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Paperback Trouble Is My Business Book

ISBN: 0394757645

ISBN13: 9780394757643

Trouble Is My Business

(Part of the Philip Marlowe (#8) Series and Philip Marlowe Series)

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Format: Paperback

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Book Overview

This collection by crime fiction master Raymond Chandler features four long stories in which private eye Philip Marlowe is hired to protect a rich old guy from a gold digger, runs afoul of crooked politicos, gets a line on some stolen jewels with a reward attached, and stumbles across a murder victim who may have been an extortionist.

Customer Reviews

4 ratings

Deja Vu For Chandler Fans, Excellent for All

Chandler fans reading this book for the first time will have many "deja vu" moments. The book contains four of the twenty short stories written by Chandler in the 1930s that were warm ups for the seven novels that followed. Chandler wrote detective mystery stories, and became famous for seven novels and a number of Hollywood screen plays, mostly about crime and private detectives in the "film noir" genre of Hollywood black and white films, or what is called LA "pulp fiction". Far from being an ordinary writer of cheap crime stories, Chandler became one of America's best writers from the mid 20th century. Chandler was a Los Angeles accountant turned writer and he developed his own careful writing style. He started by first analysing other works, such as articles in the Black Mask mystery magazine. He used those stories plus local newspaper crime articles for plot ideas. He would set some of his stories in the fictional ocean side town of Bay City which is really Santa Monica, or set his stories in west Los Angeles, or other parts of southern California. He lived in Santa Monica after being fired from his oil executive job for drinking in the 1930s. He detested the place and moved into LA proper when he became wealthy as a screenplay writer in the early 1940s while working at Paramount. In the late 1940s he moved to La Jolla, just north of San Diego. Chandler started with short fiction pieces in the 1930s and then graduated to novels in 1938-39. From the early novels he was hired to write screen plays and eventually he wrote or created 59 works including stories, screenplays, and novels. His novels with the private Detective Phillip Marlowe brought him fame including the Bogart-Bacall movie The Big Sleep. This book contains four short stories each about 50 to 60 pages long from the 1930s. These are a warm ups to his seven novels and screenplays that followed. There are plot elements and prose that are almost a duplicate of some of the later novels. For example, the second story Finger Man has scenes and references that are almost directly inserted into The Big Sleep (1939) and Farwewell, My Lovely (1940). For Chandler lovers like myself, it is like eating chocolates to go back and be able to read these early works. Also Chandler has a four page introduction where he makes a number of comments on his writing style and philosophy at the front of the book. Trouble is my Business is the first of the four short stories. His career did not take off until after he had written three or four novels and started to do screenplays in the mid-1940s. He was lucky in that he was able to write the screenplays and make a lot of money. He became famous for the screenplays, but simultaneously, he rose to further fame by the growth in popularity of paperback books in the 1940s. As a result, millions of his Philip Marlowe detective novels were sold and after just a few years he had moved from a run down flat in Santa Monica to a large house with an ocean view beside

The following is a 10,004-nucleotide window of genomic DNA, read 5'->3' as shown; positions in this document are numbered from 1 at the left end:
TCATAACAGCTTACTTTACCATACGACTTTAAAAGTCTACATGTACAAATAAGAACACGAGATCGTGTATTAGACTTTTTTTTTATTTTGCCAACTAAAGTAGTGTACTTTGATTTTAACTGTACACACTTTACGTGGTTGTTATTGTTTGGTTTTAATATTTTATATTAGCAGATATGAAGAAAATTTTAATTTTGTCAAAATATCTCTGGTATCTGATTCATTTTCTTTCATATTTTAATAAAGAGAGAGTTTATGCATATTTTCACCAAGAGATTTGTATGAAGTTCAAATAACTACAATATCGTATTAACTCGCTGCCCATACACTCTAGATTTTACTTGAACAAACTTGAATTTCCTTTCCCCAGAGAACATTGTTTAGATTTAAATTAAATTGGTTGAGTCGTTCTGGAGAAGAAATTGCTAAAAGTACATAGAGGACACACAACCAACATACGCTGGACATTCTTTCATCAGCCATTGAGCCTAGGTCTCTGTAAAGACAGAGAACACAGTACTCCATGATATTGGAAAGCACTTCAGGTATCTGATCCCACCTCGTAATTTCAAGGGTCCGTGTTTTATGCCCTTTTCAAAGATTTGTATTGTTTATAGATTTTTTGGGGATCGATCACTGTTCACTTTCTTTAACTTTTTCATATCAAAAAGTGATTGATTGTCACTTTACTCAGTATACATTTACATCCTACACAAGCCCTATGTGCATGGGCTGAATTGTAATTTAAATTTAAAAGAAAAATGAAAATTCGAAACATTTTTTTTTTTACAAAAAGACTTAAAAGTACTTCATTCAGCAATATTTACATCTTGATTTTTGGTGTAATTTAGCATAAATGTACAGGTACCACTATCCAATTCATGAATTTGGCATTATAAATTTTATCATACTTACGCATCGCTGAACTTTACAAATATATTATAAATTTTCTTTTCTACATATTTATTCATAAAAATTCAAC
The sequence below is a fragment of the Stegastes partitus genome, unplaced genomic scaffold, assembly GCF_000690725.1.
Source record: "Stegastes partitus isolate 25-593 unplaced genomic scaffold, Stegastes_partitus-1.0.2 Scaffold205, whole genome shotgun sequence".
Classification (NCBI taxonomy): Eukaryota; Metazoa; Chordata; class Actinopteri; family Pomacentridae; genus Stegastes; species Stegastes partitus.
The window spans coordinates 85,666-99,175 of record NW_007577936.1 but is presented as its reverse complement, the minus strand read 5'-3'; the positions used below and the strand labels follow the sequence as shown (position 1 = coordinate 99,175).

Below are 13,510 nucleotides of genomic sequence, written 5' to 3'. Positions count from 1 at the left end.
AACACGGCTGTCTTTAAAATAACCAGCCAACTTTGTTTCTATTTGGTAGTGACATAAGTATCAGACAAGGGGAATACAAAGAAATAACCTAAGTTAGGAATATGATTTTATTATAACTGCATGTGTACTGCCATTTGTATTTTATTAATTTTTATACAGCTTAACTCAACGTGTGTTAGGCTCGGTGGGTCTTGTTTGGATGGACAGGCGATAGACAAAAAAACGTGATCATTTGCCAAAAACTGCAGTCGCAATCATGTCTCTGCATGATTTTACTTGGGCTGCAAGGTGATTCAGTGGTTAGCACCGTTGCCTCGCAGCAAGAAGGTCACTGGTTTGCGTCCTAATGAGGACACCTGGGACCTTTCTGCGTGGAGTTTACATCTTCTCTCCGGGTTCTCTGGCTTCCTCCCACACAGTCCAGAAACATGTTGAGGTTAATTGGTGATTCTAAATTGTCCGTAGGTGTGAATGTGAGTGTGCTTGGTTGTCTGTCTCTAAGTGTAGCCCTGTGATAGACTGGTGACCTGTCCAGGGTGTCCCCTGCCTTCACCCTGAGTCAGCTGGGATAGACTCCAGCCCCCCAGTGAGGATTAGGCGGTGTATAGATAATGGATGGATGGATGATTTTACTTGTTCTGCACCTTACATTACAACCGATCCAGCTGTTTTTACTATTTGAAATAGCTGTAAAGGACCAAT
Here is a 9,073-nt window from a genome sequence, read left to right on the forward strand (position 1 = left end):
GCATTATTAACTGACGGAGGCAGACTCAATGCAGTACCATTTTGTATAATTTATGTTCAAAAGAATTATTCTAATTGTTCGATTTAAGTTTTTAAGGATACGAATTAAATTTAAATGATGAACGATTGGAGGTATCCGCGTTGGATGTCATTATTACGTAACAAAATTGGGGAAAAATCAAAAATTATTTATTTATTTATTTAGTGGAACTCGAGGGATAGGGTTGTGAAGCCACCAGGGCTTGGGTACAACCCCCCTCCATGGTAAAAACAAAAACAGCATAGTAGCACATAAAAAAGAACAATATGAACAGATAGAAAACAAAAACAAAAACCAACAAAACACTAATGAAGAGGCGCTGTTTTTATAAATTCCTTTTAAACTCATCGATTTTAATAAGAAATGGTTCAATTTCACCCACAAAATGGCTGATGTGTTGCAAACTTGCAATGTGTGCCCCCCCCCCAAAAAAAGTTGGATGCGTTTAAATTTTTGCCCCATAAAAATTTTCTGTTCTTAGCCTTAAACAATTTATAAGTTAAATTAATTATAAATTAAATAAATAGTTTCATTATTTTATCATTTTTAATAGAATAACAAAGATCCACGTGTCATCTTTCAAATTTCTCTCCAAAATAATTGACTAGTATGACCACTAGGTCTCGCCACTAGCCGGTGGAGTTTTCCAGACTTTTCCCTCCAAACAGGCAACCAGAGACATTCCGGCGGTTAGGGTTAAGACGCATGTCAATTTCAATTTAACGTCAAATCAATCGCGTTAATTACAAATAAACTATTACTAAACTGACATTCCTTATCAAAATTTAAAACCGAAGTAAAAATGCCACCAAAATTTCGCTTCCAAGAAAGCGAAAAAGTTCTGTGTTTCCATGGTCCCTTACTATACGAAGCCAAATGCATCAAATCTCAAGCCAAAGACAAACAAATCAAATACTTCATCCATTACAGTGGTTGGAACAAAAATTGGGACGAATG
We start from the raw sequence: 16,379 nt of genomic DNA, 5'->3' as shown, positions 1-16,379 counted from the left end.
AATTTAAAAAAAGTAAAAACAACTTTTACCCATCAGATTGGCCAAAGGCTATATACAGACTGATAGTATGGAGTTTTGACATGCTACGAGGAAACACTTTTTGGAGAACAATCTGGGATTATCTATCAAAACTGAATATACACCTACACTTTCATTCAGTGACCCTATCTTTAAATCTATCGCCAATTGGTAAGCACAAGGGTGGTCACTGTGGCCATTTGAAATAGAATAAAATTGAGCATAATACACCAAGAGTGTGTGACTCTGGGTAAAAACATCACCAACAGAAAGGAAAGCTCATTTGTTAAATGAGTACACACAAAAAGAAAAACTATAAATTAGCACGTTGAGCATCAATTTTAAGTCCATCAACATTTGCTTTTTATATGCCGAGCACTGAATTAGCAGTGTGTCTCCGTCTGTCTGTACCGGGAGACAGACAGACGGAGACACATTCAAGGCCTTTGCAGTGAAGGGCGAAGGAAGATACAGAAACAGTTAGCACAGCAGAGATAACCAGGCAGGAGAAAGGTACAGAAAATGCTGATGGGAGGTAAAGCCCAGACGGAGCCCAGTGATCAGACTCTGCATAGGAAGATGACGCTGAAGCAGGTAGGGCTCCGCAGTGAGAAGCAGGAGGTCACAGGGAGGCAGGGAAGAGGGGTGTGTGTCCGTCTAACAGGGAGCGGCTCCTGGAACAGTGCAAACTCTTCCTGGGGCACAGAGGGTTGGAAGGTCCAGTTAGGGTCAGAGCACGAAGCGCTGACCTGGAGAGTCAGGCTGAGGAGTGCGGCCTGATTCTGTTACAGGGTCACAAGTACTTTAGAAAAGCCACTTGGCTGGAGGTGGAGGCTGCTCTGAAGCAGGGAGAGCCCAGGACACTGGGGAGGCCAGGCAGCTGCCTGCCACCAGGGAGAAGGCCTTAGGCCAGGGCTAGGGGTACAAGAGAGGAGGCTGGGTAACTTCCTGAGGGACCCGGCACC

Count Jason Ennis: attention

Count Jason Ennis: You can find the rest of the stories from "Trouble is My Business" in the Chandler title "The Simple Art of Murder." That's another great collection of the master's work. Now that's a collection worthy of a bishop kicking a hole through a stained-glass window!" -- Dashiell Millar

The best of Raymond Chandler

There are those who feel that The Big Sleep or Farewell My Lovely are Chandler's best work, but I disagree. As fine as they are, they were, after all, taken from his previously published short stories. Chandler was not a novelist, really. He was writer of scenes. He could spend paragraphs describing a room, or a person, or an open field, for that matter, and leave you begging for more. These four stories are the best he had to offer. Red Wind gets the most attention, usually, thanks to the classic opening paragraph, but my personal favorite is Goldfish. The character of Carol Donovan is the most exquisitely drawn hard-boiled female since Brigit O'Shaughnessy, and the finale is as good as the finale of Shane.

Four stories by Raymond Chandler.

Some of the stories are better than others. I liked the last one of the four, "Red Wind" the best. Chandler wrote amazingly vivid descriptions of people's minute physical actions, their appearances, and physical surroundings. He painted visually georgeous portraits of crooks, lowlifes, and detectives. His plots were complex, too. The Lady in the Lake is also a beautiful book. Very high body count in his books and vivid corpses, too. It's no wonder he's still popular. Certainly no movie could do his work justice.
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